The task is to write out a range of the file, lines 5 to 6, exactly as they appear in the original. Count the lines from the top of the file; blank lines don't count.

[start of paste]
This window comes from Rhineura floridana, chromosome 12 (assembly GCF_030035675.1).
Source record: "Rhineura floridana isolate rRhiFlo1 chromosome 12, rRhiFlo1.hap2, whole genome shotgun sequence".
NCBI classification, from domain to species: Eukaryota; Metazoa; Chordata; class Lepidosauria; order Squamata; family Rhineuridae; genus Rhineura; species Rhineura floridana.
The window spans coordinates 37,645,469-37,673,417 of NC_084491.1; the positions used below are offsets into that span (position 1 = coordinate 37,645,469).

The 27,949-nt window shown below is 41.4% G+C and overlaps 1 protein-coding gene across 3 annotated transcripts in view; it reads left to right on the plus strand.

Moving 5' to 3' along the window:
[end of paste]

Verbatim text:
The 27,949-nt window shown below is 41.4% G+C and overlaps 1 protein-coding gene across 3 annotated transcripts in view; it reads left to right on the plus strand.

Moving 5' to 3' along the window: